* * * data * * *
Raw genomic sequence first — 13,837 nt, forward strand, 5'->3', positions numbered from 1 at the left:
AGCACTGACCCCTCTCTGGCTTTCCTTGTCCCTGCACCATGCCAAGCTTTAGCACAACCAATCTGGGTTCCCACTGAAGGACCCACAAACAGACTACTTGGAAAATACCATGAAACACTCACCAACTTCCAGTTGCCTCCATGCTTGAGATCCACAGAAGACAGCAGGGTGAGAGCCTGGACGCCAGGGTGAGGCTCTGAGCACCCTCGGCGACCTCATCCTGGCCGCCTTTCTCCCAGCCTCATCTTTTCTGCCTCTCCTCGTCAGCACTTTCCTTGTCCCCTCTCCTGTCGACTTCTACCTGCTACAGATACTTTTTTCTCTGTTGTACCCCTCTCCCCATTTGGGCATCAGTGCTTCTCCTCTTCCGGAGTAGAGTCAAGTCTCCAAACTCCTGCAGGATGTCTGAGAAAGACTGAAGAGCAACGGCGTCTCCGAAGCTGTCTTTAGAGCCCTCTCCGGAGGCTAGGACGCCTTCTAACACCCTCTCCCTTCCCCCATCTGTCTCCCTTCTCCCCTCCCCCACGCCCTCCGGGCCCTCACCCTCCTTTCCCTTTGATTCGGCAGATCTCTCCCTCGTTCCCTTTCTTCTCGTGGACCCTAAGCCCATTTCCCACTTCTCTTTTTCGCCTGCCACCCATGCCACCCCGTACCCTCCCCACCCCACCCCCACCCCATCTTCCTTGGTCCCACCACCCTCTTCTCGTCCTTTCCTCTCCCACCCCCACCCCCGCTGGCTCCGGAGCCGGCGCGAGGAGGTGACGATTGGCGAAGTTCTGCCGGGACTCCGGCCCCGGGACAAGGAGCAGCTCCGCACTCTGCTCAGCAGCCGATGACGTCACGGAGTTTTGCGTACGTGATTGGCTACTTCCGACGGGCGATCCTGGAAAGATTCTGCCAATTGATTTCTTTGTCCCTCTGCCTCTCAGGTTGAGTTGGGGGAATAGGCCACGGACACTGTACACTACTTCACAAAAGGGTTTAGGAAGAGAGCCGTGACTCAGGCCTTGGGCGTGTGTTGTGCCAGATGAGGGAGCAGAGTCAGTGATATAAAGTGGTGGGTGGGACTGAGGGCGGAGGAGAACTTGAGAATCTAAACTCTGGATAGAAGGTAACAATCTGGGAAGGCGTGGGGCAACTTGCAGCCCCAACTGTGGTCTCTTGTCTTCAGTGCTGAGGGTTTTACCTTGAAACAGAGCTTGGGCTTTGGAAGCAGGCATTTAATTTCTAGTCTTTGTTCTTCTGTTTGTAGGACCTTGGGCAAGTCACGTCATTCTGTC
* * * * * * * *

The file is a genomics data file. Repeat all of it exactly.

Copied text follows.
Raw genomic sequence first — 13,837 nt, forward strand, 5'->3', positions numbered from 1 at the left:
AGCACTGACCCCTCTCTGGCTTTCCTTGTCCCTGCACCATGCCAAGCTTTAGCACAACCAATCTGGGTTCCCACTGAAGGACCCACAAACAGACTACTTGGAAAATACCATGAAACACTCACCAACTTCCAGTTGCCTCCATGCTTGAGATCCACAGAAGACAGCAGGGTGAGAGCCTGGACGCCAGGGTGAGGCTCTGAGCACCCTCGGCGACCTCATCCTGGCCGCCTTTCTCCCAGCCTCATCTTTTCTGCCTCTCCTCGTCAGCACTTTCCTTGTCCCCTCTCCTGTCGACTTCTACCTGCTACAGATACTTTTTTCTCTGTTGTACCCCTCTCCCCATTTGGGCATCAGTGCTTCTCCTCTTCCGGAGTAGAGTCAAGTCTCCAAACTCCTGCAGGATGTCTGAGAAAGACTGAAGAGCAACGGCGTCTCCGAAGCTGTCTTTAGAGCCCTCTCCGGAGGCTAGGACGCCTTCTAACACCCTCTCCCTTCCCCCATCTGTCTCCCTTCTCCCCTCCCCCACGCCCTCCGGGCCCTCACCCTCCTTTCCCTTTGATTCGGCAGATCTCTCCCTCGTTCCCTTTCTTCTCGTGGACCCTAAGCCCATTTCCCACTTCTCTTTTTCGCCTGCCACCCATGCCACCCCGTACCCTCCCCACCCCACCCCCACCCCATCTTCCTTGGTCCCACCACCCTCTTCTCGTCCTTTCCTCTCCCACCCCCACCCCCGCTGGCTCCGGAGCCGGCGCGAGGAGGTGACGATTGGCGAAGTTCTGCCGGGACTCCGGCCCCGGGACAAGGAGCAGCTCCGCACTCTGCTCAGCAGCCGATGACGTCACGGAGTTTTGCGTACGTGATTGGCTACTTCCGACGGGCGATCCTGGAAAGATTCTGCCAATTGATTTCTTTGTCCCTCTGCCTCTCAGGTTGAGTTGGGGGAATAGGCCACGGACACTGTACACTACTTCACAAAAGGGTTTAGGAAGAGAGCCGTGACTCAGGCCTTGGGCGTGTGTTGTGCCAGATGAGGGAGCAGAGTCAGTGATATAAAGTGGTGGGTGGGACTGAGGGCGGAGGAGAACTTGAGAATCTAAACTCTGGATAGAAGGTAACAATCTGGGAAGGCGTGGGGCAACTTGCAGCCCCAACTGTGGTCTCTTGTCTTCAGTGCTGAGGGTTTTACCTTGAAACAGAGCTTGGGCTTTGGAAGCAGGCATTTAATTTCTAGTCTTTGTTCTTCTGTTTGTAGGACCTTGGGCAAGTCACGTCATTCTGTC